Residents during a community meeting on Tuesday told officials that they’re concerned about children who play in a west Anniston ditch contaminated with toxins that have plagued Anniston for decades.
At the Carver Community Center on Tuesday members of the PCB Community Advisory Group and attendees discussed their concerns with officials from the Environmental Protection Agency and from Solutia, the company formerly known as Monsanto.
Shirley Carter, a member of the advisory committee, asked whether the EPA could put up a fence along Snow Creek that runs under Alabama 202 to prevent children from playing in the contaminated soil.
Pam Scully, the EPA’s manager of PCB remediation in Anniston, said the agency’s plan is to remediate that area by requiring Solutia to remove any contaminated soil, and “not to put a fence up.”
Scully said the agency has determined that there isn’t a substantial health risk there, and that the Alabama Department of Public Health hasn’t told the agency otherwise.
The PCB Advisory Committee was formed in 2003 by the Environmental Protection Agency, and is made up of local residents who monitor the ongoing court-ordered PCB cleanup,
The toxic chemicals polychlorinated biphenyls — known as PCBs — were manufactured from the late 1920s to the early 1970s at the western Anniston Monsanto plant. The chemicals were once used in electrical equipment. Scientists discovered PCBs were linked to numerous health problems, including cancer, and the chemicals were banned in 1979.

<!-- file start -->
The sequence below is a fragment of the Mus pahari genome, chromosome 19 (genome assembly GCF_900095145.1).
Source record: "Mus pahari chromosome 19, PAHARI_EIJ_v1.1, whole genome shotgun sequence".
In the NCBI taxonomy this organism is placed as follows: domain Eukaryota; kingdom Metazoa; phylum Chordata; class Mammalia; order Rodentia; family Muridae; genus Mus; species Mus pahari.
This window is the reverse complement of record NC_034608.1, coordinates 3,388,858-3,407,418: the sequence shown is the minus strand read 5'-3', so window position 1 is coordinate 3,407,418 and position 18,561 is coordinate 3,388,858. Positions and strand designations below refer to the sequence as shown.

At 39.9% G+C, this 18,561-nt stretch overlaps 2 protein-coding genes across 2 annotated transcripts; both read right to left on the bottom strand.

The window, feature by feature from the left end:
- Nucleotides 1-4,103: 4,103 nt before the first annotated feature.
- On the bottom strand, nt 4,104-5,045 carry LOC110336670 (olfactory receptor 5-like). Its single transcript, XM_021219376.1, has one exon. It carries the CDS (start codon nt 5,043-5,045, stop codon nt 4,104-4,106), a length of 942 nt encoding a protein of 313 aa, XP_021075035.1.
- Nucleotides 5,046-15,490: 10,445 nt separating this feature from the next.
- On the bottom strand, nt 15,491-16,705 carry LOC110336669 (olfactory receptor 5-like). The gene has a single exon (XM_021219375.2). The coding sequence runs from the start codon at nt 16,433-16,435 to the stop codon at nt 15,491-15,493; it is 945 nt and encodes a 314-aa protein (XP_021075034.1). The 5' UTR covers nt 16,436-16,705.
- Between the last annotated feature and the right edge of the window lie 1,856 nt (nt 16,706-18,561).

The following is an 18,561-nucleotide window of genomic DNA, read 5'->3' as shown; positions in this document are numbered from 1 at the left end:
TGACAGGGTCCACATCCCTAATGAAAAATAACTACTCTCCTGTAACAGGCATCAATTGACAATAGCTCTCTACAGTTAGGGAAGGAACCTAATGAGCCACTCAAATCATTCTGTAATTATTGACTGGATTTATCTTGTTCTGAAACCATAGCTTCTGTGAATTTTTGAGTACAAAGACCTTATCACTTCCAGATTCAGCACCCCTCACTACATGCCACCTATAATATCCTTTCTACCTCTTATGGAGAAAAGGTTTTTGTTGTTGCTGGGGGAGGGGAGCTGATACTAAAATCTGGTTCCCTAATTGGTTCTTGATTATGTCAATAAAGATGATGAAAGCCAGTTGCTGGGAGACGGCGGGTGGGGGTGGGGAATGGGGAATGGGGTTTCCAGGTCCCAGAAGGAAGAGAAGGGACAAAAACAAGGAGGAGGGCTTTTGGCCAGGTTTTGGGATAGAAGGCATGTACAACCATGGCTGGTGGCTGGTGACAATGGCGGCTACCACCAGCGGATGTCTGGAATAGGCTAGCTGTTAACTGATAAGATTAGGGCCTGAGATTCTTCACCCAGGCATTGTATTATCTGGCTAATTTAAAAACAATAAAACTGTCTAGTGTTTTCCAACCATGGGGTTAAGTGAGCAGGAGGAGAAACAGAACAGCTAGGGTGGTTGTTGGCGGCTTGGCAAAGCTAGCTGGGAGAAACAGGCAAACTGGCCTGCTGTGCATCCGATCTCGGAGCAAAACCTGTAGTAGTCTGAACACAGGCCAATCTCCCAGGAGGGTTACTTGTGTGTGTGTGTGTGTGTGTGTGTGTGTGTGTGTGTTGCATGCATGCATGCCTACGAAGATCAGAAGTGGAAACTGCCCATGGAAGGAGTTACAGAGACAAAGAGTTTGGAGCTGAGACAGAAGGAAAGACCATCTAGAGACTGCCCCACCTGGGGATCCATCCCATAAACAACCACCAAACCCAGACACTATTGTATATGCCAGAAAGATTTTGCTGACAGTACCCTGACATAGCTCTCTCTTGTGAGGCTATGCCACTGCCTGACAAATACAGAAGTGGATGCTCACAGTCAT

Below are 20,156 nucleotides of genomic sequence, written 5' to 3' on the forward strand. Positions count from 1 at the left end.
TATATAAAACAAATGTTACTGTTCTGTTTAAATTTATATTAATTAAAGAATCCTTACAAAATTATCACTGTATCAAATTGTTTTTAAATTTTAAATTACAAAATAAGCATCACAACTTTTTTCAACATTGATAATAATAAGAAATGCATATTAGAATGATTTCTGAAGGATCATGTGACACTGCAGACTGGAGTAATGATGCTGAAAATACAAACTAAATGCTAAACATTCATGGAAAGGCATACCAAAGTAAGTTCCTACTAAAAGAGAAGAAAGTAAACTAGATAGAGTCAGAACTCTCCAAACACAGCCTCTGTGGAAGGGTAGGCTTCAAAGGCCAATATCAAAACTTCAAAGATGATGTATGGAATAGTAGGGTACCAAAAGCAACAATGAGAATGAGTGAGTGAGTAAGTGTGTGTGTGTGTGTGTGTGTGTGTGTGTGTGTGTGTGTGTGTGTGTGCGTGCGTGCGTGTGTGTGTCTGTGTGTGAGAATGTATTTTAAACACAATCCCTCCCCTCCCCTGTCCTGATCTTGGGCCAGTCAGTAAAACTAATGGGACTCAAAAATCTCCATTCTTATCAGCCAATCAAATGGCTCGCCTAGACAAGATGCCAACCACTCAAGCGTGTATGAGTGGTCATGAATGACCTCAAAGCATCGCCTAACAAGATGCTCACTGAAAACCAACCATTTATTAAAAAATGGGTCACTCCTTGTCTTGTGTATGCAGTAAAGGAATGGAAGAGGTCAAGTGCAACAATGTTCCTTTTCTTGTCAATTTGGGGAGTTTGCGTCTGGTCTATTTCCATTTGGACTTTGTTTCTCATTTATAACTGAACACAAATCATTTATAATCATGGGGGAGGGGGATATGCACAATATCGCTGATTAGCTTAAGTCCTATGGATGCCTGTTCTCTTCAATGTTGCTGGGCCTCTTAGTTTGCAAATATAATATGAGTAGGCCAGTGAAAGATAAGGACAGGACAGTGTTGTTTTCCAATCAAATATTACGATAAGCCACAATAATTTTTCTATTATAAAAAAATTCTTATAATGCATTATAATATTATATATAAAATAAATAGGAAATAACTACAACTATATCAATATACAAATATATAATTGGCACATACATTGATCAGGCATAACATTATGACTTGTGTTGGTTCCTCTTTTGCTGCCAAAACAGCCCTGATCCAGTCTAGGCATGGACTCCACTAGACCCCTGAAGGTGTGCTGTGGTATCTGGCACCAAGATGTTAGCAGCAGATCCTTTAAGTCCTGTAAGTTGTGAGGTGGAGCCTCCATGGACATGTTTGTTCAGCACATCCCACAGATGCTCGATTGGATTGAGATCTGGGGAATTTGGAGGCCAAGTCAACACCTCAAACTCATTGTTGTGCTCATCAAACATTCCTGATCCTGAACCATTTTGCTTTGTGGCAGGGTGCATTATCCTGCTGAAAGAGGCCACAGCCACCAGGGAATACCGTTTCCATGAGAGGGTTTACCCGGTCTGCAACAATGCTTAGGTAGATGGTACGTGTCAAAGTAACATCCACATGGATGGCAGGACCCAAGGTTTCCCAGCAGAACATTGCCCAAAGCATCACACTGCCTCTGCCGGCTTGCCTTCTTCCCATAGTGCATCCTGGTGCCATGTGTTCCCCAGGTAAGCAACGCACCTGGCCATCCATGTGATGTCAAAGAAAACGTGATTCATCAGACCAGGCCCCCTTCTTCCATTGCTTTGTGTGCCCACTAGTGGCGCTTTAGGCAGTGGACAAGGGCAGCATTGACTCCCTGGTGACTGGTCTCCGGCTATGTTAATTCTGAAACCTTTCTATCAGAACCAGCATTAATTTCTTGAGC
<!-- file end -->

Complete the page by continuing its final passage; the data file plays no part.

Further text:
Scully said the agency’s plan for a new round of excavation of contaminated soil, which includes the ditch at Alabama 202 and other Anniston properties, is awaiting approval from an EPA division director.
David Reddick, chairman of the advisory committee, asked if the city could place signs near the ditch warning of potential dangers.
Scully said the city could, but urged Reddick to get legal advice from the city’s attorney before doing so to ensure the sign’s wording didn’t place the city in legal jeopardy.
“Kids aren’t going to read a sign,” said David Baker, an Anniston resident and longtime advocate for cleanup of PCBs. “There needs to be a fence up.”
Baker said he travels in that area on his way to work and stops regularly to encourage children playing in the ditch to leave.
The EPA in March proposed a $36.6 million plan to dig up PCB-contaminated soil at sites along Snow Creek.
Once begun, that cleanup won’t be the first time PCB-laden soil was cleaned from Snow Creek. In 1985 the Alabama Attorney General's Office told the EPA that soil along the creek was contaminated with the chemicals, and the state later required Monsanto to propose a cleanup plan. Monsanto in 1988 removed about 1,000 tons of PCB-contaminated soil from Snow Creek.
The EPA five years ago completed a much larger cleanup effort in the yards of 719 Anniston homes.
“I’m worried about those kids,” Baker said.
PCB CONTAMINATION TIMELINE